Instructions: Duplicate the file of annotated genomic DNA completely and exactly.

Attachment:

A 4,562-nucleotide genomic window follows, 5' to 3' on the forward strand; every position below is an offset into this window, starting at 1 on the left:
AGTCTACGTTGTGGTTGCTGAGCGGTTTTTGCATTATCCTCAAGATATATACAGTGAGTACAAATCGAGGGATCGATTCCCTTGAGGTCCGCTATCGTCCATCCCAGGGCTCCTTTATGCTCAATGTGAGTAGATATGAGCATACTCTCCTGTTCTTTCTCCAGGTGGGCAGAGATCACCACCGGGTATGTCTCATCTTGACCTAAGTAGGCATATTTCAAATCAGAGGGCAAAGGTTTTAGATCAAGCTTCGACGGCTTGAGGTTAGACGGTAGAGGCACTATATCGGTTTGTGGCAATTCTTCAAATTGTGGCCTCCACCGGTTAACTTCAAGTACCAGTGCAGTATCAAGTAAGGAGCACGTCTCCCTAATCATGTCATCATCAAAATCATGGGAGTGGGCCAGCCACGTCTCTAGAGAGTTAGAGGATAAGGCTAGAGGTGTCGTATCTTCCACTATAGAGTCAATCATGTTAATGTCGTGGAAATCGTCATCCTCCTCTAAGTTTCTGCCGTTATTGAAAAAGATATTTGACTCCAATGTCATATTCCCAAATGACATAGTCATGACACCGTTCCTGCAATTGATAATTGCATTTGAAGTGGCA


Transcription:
A 4,562-nucleotide genomic window follows, 5' to 3' on the forward strand; every position below is an offset into this window, starting at 1 on the left:
AGTCTACGTTGTGGTTGCTGAGCGGTTTTTGCATTATCCTCAAGATATATACAGTGAGTACAAATCGAGGGATCGATTCCCTTGAGGTCCGCTATCGTCCATCCCAGGGCTCCTTTATGCTCAATGTGAGTAGATATGAGCATACTCTCCTGTTCTTTCTCCAGGTGGGCAGAGATCACCACCGGGTATGTCTCATCTTGACCTAAGTAGGCATATTTCAAATCAGAGGGCAAAGGTTTTAGATCAAGCTTCGACGGCTTGAGGTTAGACGGTAGAGGCACTATATCGGTTTGTGGCAATTCTTCAAATTGTGGCCTCCACCGGTTAACTTCAAGTACCAGTGCAGTATCAAGTAAGGAGCACGTCTCCCTAATCATGTCATCATCAAAATCATGGGAGTGGGCCAGCCACGTCTCTAGAGAGTTAGAGGATAAGGCTAGAGGTGTCGTATCTTCCACTATAGAGTCAATCATGTTAATGTCGTGGAAATCGTCATCCTCCTCTAAGTTTCTGCCGTTATTGAAAAAGATATTTGACTCCAATGTCATATTCCCAAATGACATAGTCATGACACCGTTCCTGCAATTGATAATTGCATTTGAAGTGGCA